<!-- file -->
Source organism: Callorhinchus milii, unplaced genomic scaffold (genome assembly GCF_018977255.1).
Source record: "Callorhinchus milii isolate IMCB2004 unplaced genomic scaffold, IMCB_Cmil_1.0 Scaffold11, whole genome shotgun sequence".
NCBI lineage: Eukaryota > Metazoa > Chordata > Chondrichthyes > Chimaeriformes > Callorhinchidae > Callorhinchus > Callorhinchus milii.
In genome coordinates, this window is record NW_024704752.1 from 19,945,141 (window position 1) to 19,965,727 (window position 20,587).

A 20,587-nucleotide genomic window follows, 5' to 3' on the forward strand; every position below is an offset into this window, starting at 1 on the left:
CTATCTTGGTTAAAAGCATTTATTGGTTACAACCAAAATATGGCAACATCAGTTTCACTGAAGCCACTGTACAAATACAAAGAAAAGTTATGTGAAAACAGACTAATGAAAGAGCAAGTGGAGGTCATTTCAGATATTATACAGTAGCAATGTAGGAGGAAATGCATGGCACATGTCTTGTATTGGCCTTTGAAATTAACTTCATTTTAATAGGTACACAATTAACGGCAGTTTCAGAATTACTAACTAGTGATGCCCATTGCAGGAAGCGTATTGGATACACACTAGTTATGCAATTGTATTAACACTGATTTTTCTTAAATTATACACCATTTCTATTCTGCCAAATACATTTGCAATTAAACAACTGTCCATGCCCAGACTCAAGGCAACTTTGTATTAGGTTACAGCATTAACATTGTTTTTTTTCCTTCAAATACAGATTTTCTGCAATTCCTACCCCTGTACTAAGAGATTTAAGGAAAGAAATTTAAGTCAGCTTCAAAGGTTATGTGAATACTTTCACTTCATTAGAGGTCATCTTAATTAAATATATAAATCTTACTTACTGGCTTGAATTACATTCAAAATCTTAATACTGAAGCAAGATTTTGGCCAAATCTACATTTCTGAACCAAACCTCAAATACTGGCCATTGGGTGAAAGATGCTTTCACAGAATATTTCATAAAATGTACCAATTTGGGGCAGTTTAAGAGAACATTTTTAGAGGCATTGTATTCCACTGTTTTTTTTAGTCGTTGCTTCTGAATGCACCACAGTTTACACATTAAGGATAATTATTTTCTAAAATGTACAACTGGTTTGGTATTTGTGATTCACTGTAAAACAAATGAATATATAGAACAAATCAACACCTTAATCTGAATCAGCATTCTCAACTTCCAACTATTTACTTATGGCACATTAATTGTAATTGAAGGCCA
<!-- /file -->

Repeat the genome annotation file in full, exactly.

Source organism: Callorhinchus milii, unplaced genomic scaffold (genome assembly GCF_018977255.1).
Source record: "Callorhinchus milii isolate IMCB2004 unplaced genomic scaffold, IMCB_Cmil_1.0 Scaffold11, whole genome shotgun sequence".
NCBI lineage: Eukaryota > Metazoa > Chordata > Chondrichthyes > Chimaeriformes > Callorhinchidae > Callorhinchus > Callorhinchus milii.
In genome coordinates, this window is record NW_024704752.1 from 19,945,141 (window position 1) to 19,965,727 (window position 20,587).

A 20,587-nucleotide genomic window follows, 5' to 3' on the forward strand; every position below is an offset into this window, starting at 1 on the left:
CTATCTTGGTTAAAAGCATTTATTGGTTACAACCAAAATATGGCAACATCAGTTTCACTGAAGCCACTGTACAAATACAAAGAAAAGTTATGTGAAAACAGACTAATGAAAGAGCAAGTGGAGGTCATTTCAGATATTATACAGTAGCAATGTAGGAGGAAATGCATGGCACATGTCTTGTATTGGCCTTTGAAATTAACTTCATTTTAATAGGTACACAATTAACGGCAGTTTCAGAATTACTAACTAGTGATGCCCATTGCAGGAAGCGTATTGGATACACACTAGTTATGCAATTGTATTAACACTGATTTTTCTTAAATTATACACCATTTCTATTCTGCCAAATACATTTGCAATTAAACAACTGTCCATGCCCAGACTCAAGGCAACTTTGTATTAGGTTACAGCATTAACATTGTTTTTTTTCCTTCAAATACAGATTTTCTGCAATTCCTACCCCTGTACTAAGAGATTTAAGGAAAGAAATTTAAGTCAGCTTCAAAGGTTATGTGAATACTTTCACTTCATTAGAGGTCATCTTAATTAAATATATAAATCTTACTTACTGGCTTGAATTACATTCAAAATCTTAATACTGAAGCAAGATTTTGGCCAAATCTACATTTCTGAACCAAACCTCAAATACTGGCCATTGGGTGAAAGATGCTTTCACAGAATATTTCATAAAATGTACCAATTTGGGGCAGTTTAAGAGAACATTTTTAGAGGCATTGTATTCCACTGTTTTTTTTAGTCGTTGCTTCTGAATGCACCACAGTTTACACATTAAGGATAATTATTTTCTAAAATGTACAACTGGTTTGGTATTTGTGATTCACTGTAAAACAAATGAATATATAGAACAAATCAACACCTTAATCTGAATCAGCATTCTCAACTTCCAACTATTTACTTATGGCACATTAATTGTAATTGAAGGCCA